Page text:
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Web filtering must be necessary and transparent, says Council of Europe

Out-Law News | 01 Apr 2008 | 5:43 pm | 1 min. read

The body behind the European Convention on Human Rights has said that internet users must be told when content is being filtered, and that governments should not filter content except in very specific circumstances.

The Council of Europe said that users must be informed when filtering is taking place and must be able to control the filtering, switching it off or correcting inaccuracies when they want to.

Filtering content without such safeguards runs the risk of undermining people's human rights, particularly their rights to free expression and information and the right to participate in democratic processes, it said.

The Council of Europe is distinct from the European Union and has 47 members to the EU's 27, and is the body behind the European Convention on Human Rights and the European Court of Human Rights.

The Council's Committee of Ministers has published a recommendation on internet filtering, an increasingly common practice amongst organisations worried about unsuitable content published online.

"When confronted with filters, users must be informed that a filter is active and, where appropriate, be able to identify and to control the level of filtering the content they access is subject to," said the recommendation. "Moreover, they should have the possibility to challenge the blocking or filtering of content and to seek clarifications and remedies."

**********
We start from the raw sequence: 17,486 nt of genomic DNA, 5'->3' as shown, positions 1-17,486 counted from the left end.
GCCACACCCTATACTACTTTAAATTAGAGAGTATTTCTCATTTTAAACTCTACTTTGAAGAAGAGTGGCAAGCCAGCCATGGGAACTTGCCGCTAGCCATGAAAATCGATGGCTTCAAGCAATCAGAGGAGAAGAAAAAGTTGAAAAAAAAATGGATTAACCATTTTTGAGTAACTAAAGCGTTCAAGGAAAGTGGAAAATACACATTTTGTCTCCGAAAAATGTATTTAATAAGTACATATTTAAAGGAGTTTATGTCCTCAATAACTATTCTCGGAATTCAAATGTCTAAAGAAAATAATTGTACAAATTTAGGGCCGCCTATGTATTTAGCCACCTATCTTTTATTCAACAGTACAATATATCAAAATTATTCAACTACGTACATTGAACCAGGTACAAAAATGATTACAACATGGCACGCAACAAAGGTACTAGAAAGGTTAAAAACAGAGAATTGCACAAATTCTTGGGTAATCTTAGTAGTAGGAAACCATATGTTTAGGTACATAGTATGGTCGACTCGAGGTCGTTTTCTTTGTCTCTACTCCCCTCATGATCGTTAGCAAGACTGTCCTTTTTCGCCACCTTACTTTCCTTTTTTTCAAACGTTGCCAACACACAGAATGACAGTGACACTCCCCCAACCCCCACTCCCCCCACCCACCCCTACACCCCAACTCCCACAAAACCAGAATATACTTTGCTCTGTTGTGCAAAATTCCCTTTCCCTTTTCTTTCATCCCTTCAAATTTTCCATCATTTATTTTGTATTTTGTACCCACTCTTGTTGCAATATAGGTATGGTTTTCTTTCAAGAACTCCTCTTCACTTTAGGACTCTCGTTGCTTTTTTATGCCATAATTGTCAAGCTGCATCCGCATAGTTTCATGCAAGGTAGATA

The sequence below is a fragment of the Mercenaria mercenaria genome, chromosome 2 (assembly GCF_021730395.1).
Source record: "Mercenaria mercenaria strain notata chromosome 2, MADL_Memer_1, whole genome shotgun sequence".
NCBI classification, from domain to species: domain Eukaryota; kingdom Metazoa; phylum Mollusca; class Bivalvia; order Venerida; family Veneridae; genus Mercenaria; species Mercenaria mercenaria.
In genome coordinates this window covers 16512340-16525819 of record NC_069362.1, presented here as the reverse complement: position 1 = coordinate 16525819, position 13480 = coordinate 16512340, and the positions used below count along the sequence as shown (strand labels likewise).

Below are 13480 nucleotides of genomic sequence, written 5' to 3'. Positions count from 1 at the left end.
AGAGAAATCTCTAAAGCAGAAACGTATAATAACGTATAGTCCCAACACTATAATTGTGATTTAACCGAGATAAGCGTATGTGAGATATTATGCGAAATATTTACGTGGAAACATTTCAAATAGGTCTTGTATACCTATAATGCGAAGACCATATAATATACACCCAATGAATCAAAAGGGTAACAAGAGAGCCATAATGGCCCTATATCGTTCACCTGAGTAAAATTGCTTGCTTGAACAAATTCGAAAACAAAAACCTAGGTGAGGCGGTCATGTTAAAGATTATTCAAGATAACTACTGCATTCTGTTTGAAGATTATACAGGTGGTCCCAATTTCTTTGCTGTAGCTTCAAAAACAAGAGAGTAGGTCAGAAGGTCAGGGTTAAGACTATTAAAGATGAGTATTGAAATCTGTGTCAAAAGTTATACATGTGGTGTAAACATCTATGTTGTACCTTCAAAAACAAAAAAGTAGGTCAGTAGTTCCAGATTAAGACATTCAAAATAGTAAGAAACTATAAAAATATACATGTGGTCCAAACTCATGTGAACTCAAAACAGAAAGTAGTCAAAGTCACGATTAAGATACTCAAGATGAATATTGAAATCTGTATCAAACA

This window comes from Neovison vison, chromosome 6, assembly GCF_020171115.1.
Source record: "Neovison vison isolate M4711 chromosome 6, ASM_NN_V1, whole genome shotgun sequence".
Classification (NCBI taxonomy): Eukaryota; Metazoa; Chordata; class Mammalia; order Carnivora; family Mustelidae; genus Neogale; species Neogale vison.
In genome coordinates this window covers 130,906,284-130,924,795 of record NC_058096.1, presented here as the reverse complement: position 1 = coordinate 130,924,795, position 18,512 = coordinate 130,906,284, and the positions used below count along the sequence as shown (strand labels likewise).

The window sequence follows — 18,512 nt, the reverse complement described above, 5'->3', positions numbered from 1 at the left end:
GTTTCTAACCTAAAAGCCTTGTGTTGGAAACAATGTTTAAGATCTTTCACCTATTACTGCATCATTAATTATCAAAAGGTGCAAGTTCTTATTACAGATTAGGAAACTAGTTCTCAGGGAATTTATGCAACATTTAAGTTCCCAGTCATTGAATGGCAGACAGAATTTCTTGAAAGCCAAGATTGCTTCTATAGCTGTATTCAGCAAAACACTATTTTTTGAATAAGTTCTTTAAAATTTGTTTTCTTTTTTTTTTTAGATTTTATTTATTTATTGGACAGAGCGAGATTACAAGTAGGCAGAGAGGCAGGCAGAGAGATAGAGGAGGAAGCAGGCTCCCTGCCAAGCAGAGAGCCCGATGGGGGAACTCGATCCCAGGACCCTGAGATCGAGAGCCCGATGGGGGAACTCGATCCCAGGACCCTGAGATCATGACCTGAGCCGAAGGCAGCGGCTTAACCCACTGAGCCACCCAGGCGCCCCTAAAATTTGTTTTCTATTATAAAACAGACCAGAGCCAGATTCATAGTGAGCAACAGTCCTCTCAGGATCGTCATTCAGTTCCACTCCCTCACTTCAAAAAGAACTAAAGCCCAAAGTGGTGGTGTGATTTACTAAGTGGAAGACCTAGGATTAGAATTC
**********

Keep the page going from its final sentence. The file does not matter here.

The Council recognised the need for filters in relation to children's use of the internet, and said that institutions such as libraries and schools should be able to filter content to protect children from potentially harmful content.

It said that there were legitimate concerns about children's exposure to content (for example violence and self-harm, pornography, discrimination and racism) and behaviours (such as grooming, bullying, harassment or stalking) carrying a risk of harm".

It said, though, that countries must ensure that filtering is not used to suppress information or prevent communication. The Council recommends that countries legislate to protect users' rights of access to information.

"Member states should introduce, where appropriate and necessary, provisions under national law for the prevention of intentional abuse of filters to restrict citizens’ access to lawful content," said the recommendation.

The recommendation does not deal directly with the issue of the filtering of illegally copied material from traffic by internet service providers. Such filtering has been promoted by music industry bodies as a way of stamping out illegal music downloading.